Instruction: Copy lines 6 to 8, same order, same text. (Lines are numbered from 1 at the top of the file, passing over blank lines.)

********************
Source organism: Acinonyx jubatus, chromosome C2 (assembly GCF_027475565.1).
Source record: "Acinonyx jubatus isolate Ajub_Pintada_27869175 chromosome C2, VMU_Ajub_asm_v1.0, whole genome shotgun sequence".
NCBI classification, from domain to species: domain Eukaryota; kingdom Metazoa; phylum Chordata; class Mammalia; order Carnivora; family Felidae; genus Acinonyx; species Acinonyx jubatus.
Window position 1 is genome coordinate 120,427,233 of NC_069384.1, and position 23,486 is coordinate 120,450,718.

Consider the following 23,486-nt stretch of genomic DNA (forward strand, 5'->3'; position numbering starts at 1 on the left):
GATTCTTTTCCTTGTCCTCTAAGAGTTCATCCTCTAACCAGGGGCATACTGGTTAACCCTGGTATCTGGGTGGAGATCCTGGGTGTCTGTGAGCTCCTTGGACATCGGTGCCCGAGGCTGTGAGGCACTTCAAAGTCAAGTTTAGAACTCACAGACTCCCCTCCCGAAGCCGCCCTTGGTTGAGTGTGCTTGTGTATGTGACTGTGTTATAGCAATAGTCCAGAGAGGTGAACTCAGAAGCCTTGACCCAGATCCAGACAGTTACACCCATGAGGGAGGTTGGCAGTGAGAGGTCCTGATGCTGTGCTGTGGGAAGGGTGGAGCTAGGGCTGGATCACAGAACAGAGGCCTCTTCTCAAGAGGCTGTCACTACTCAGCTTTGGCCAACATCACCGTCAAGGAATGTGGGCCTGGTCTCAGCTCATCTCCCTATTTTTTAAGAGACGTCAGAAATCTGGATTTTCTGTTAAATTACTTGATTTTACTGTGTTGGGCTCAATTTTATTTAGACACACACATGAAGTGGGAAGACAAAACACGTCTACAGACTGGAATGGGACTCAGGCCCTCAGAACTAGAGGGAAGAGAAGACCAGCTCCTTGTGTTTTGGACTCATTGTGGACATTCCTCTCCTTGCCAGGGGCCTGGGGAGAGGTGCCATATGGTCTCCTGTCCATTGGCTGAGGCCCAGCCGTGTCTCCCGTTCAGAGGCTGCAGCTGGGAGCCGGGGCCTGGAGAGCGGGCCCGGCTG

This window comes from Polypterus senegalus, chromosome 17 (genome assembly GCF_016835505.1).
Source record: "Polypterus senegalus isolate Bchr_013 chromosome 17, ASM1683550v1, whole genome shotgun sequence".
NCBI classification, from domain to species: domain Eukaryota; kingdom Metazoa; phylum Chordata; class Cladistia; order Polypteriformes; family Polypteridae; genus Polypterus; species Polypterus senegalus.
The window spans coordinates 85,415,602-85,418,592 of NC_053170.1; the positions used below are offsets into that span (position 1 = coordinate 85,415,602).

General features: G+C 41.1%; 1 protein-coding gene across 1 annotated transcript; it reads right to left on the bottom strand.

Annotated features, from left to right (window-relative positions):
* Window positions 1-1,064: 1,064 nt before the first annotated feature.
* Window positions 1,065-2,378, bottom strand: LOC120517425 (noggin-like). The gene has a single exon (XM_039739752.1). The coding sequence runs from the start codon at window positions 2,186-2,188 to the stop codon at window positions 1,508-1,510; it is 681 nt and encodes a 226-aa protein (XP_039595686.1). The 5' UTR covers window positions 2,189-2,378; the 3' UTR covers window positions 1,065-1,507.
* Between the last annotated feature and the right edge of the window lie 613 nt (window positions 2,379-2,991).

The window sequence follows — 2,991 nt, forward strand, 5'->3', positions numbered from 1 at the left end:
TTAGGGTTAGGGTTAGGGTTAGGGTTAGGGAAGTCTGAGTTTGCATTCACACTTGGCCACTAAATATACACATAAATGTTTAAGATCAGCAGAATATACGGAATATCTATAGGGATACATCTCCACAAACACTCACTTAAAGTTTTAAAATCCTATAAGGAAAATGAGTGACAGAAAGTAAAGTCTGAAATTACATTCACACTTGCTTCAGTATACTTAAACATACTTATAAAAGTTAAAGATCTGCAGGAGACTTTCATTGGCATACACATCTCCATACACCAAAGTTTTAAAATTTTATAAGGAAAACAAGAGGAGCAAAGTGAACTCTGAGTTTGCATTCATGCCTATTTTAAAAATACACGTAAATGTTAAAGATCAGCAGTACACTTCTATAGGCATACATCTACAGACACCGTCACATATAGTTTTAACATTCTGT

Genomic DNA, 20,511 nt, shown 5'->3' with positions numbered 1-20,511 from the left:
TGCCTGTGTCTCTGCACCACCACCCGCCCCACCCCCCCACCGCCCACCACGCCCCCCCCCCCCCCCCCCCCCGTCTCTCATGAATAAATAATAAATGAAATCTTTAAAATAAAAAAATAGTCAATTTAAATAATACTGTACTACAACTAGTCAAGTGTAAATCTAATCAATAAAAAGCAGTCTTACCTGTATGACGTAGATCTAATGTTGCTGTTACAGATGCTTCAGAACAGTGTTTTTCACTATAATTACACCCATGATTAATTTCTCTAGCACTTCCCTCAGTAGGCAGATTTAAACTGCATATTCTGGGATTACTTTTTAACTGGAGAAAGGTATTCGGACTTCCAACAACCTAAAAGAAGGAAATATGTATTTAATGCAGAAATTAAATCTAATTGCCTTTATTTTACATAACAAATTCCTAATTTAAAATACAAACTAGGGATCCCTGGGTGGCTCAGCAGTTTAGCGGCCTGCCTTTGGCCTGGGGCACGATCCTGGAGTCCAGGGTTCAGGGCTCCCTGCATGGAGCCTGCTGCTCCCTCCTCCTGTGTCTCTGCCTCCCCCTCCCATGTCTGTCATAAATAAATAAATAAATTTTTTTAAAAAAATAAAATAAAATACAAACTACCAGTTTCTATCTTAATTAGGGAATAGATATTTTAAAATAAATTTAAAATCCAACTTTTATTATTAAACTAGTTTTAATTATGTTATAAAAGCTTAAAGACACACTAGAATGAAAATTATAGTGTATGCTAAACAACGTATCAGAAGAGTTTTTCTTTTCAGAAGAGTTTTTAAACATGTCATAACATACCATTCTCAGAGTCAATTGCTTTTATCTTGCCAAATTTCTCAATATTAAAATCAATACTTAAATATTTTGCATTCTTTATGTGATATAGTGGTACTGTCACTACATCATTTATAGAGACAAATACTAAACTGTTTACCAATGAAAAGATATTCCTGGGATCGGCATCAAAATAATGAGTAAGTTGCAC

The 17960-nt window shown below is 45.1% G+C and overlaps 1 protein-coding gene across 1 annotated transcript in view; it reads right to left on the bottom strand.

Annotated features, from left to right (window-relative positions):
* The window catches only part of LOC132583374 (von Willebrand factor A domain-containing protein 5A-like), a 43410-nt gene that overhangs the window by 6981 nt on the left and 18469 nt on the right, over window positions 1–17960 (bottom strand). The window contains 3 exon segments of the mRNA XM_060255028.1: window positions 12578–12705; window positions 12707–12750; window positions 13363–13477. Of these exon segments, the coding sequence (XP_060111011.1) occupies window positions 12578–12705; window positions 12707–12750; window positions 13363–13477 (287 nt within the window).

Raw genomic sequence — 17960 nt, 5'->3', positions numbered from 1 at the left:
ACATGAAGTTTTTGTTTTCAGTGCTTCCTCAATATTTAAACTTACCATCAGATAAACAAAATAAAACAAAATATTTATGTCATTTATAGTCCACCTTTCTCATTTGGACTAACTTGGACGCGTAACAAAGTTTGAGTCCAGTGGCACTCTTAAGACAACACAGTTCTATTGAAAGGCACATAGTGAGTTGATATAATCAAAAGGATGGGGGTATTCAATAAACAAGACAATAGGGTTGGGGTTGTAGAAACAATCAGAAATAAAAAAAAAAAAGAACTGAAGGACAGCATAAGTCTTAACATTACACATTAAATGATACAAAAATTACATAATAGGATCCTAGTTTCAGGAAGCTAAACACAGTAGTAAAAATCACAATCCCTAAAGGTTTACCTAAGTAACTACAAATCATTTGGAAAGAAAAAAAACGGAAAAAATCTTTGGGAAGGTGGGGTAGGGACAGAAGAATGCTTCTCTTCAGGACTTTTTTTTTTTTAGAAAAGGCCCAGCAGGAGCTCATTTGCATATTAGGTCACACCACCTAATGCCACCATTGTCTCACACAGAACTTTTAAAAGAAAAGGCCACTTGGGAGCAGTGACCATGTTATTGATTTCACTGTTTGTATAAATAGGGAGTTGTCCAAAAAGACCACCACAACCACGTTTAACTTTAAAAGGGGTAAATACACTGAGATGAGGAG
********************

GATTCTTTTCCTTGTCCTCTAAGAGTTCATCCTCTAACCAGGGGCATACTGGTTAACCCTGGTATCTGGGTGGAGATCCTGGGTGTCTGTGAGCTCCTTGGACATCGGTGCCCGAGGCTGTGAGGCACTTCAAAGTCAAGTTTAGAACTCACAGACTCCCCTCCCGAAGCCGCCCTTGGTTGAGTGTGCTTGTGTATGTGACTGTGTTATAGCAATAGTCCAGAGAGGTGAACTCAGAAGCCTTGACCCAGATCCAGACAGTTACACCCATGAGGGAGGTTGGCAGTGAGAGGTCCTGATGCTGTGCTGTGGGAAGGGTGGAGCTAGGGCTGGATCACAGAACAGAGGCCTCTTCTCAAGAGGCTGTCACTACTCAGCTTTGGCCAACATCACCGTCAAGGAATGTGGGCCTGGTCTCAGCTCATCTCCCTATTTTTTAAGAGACGTCAGAAATCTGGATTTTCTGTTAAATTACTTGATTTTACTGTGTTGGGCTCAATTTTATTTAGACACACACATGAAGTGGGAAGACAAAACACGTCTACAGACTGGAATGGGACTCAGGCCCTCAGAACTAGAGGGAAGAGAAGACCAGCTCCTTGTGTTTTGGACTCATTGTGGACATTCCTCTCCTTGCCAGGGGCCTGGGGAGAGGTGCCATATGGTCTCCTGTCCATTGGCTGAGGCCCAGCCGTGTCTCCCGTTCAGAGGCTGCAGCTGGGAGCCGGGGCCTGGAGAGCGGGCCCGGCTG

This window comes from Polypterus senegalus, chromosome 17 (genome assembly GCF_016835505.1).
Source record: "Polypterus senegalus isolate Bchr_013 chromosome 17, ASM1683550v1, whole genome shotgun sequence".